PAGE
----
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World Neurosurg. 2016 Sep;93:81-93. doi: 10.1016/j.wneu.2016.05.083. Epub 2016 Jun 4.

Intraoperative Ultrasound Technology in Neuro-Oncology Practice-Current Role and Future Applications.

Author information

1
Neurosurgery Services, Department of Surgical Oncology, Tata Memorial Centre, Mumbai, India. Electronic address: aliasgar.moiyadi@gmail.com.

Abstract

BACKGROUND:

Surgery for cranial and spinal tumors has evolved tremendously over the years. Not only have neuro-oncologists been able to better understand tumor biology and thereby improve multimodality therapy, but advances in surgical techniques have also directly equipped neurosurgeons with the armamentarium necessary to achieve more radical resections safely. Intraoperative imaging tools are one such adjunct. Though intraoperative magnetic resonance (MR) has emerged as the "gold standard" among these, logistical challenges make it difficult to implement across all centers. On the other hand, the use of ultrasound (US) intraoperatively predates the use of MR. Over the past 4 decades, technologic improvements have refined and expanded the scope and application of intraoperative US technology. Strategies to maximize its efficacy and overcome the various limitations have evolved. A large volume of clinical experience has accumulated with respect to its role as an adjunct specifically in tumor surgery.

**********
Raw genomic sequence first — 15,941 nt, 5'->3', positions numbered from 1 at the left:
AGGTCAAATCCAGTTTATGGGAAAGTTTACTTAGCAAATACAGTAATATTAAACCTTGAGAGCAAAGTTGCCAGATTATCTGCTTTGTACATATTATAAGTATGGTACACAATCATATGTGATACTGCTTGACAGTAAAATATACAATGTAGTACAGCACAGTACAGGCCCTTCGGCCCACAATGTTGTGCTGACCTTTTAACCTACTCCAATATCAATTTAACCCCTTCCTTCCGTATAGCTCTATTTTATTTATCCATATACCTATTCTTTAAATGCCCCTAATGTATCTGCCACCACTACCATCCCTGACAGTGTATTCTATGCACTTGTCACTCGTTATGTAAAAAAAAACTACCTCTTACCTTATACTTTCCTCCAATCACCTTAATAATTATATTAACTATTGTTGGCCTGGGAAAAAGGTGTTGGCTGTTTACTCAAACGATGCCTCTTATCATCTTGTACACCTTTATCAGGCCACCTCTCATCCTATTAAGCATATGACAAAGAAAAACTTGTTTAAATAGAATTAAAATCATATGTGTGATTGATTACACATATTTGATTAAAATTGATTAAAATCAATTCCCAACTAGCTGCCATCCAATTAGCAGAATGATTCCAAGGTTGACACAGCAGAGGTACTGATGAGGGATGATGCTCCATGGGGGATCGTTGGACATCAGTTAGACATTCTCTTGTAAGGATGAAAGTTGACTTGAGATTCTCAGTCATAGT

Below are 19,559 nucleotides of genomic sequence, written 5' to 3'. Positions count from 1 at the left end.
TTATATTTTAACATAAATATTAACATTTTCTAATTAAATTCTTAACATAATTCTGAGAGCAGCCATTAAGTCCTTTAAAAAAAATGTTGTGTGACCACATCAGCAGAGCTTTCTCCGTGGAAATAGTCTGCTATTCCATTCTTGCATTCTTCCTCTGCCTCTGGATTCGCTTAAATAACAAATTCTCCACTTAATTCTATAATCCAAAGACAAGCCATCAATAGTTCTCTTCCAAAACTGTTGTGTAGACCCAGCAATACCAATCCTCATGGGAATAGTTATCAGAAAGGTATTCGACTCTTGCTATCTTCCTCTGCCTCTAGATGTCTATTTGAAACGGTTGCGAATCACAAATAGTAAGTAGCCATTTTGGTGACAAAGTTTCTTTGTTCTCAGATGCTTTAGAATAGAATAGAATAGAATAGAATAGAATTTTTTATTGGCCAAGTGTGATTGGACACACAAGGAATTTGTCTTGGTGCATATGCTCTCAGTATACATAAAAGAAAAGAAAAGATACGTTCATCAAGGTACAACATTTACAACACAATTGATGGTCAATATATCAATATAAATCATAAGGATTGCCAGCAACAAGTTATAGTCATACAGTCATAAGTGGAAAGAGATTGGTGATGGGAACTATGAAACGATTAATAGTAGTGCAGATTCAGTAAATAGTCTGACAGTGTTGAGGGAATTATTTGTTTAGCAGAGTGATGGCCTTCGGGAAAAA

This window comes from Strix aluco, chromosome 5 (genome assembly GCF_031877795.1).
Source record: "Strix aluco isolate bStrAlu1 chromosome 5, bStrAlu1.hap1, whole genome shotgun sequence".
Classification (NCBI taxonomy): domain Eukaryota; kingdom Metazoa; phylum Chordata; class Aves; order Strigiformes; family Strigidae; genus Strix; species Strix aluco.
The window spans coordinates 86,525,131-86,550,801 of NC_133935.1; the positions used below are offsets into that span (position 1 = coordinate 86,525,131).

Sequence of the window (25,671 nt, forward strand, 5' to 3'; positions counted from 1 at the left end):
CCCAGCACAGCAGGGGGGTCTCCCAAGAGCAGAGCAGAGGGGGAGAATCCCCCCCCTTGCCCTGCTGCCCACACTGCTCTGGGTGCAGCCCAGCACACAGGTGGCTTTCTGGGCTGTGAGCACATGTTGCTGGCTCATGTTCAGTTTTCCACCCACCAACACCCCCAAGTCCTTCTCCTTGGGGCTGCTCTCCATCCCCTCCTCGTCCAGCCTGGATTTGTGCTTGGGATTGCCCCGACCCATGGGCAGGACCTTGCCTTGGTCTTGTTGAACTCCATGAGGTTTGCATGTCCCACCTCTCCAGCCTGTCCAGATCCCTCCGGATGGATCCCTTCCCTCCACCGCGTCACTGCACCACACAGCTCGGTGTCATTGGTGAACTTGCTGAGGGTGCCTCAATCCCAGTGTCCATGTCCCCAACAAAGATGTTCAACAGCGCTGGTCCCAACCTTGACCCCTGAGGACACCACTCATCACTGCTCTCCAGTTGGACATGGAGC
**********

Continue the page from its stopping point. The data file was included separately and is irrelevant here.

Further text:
METHODS:

We performed a literature review to evaluate the role of IOUS in tumor surgery. This review traces the evolution of intraoperative US over the years and reviews the current scope and applications with respect to neuro-oncologic surgery, as well as potential future applications.

RESULTS:

IOUS has evolved over the years since its introduction. Advances in technology have provided real-time navigated and 3-D techniques, which overcome many of the limitations of older IOUS techniques. This has shown to be very useful in not only localization of lesions, but also in improving resection rates as well as survival.

CONCLUSIONS:

IOUS is a powerful and versatile multipurpose intraoperative adjunct in tumor surgery, especially for resection control. The learning curve is relatively easy to climb and future improvements in technology are likely to widen the scope of its use.

KEYWORDS:

Glioma resection; Intraoperative imaging; Intraoperative ultrasound; Navigated ultrasound; Surgical adjunct

PMID:
27268318
DOI:
10.1016/j.wneu.2016.05.083
[Indexed for MEDLINE]

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